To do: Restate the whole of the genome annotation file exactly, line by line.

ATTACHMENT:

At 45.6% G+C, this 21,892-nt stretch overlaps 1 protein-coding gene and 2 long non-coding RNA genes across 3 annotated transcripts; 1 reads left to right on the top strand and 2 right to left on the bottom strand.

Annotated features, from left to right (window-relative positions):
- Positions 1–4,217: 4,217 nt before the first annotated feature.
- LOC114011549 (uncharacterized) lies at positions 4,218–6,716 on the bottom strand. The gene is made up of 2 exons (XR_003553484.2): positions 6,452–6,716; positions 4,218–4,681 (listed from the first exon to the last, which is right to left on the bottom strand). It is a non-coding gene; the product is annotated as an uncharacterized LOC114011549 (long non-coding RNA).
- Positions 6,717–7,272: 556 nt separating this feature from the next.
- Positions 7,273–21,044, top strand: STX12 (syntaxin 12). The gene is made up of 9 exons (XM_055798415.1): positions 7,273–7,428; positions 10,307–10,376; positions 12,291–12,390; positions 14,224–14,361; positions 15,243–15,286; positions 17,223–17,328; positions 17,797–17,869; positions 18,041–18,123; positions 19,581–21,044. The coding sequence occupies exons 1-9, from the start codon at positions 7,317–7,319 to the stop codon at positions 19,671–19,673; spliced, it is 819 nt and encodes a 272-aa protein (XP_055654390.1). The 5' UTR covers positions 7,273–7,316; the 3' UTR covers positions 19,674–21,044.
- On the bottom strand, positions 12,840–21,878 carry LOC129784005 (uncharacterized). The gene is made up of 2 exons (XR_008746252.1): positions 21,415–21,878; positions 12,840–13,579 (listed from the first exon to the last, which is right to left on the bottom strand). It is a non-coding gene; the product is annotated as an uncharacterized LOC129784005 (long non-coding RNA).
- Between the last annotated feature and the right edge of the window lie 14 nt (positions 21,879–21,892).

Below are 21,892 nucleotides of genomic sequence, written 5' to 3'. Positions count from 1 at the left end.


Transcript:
At 45.6% G+C, this 21,892-nt stretch overlaps 1 protein-coding gene and 2 long non-coding RNA genes across 3 annotated transcripts; 1 reads left to right on the top strand and 2 right to left on the bottom strand.

Annotated features, from left to right (window-relative positions):
- Positions 1–4,217: 4,217 nt before the first annotated feature.
- LOC114011549 (uncharacterized) lies at positions 4,218–6,716 on the bottom strand. The gene is made up of 2 exons (XR_003553484.2): positions 6,452–6,716; positions 4,218–4,681 (listed from the first exon to the last, which is right to left on the bottom strand). It is a non-coding gene; the product is annotated as an uncharacterized LOC114011549 (long non-coding RNA).
- Positions 6,717–7,272: 556 nt separating this feature from the next.
- Positions 7,273–21,044, top strand: STX12 (syntaxin 12). The gene is made up of 9 exons (XM_055798415.1): positions 7,273–7,428; positions 10,307–10,376; positions 12,291–12,390; positions 14,224–14,361; positions 15,243–15,286; positions 17,223–17,328; positions 17,797–17,869; positions 18,041–18,123; positions 19,581–21,044. The coding sequence occupies exons 1-9, from the start codon at positions 7,317–7,319 to the stop codon at positions 19,671–19,673; spliced, it is 819 nt and encodes a 272-aa protein (XP_055654390.1). The 5' UTR covers positions 7,273–7,316; the 3' UTR covers positions 19,674–21,044.
- On the bottom strand, positions 12,840–21,878 carry LOC129784005 (uncharacterized). The gene is made up of 2 exons (XR_008746252.1): positions 21,415–21,878; positions 12,840–13,579 (listed from the first exon to the last, which is right to left on the bottom strand). It is a non-coding gene; the product is annotated as an uncharacterized LOC129784005 (long non-coding RNA).
- Between the last annotated feature and the right edge of the window lie 14 nt (positions 21,879–21,892).

Below are 21,892 nucleotides of genomic sequence, written 5' to 3'. Positions count from 1 at the left end.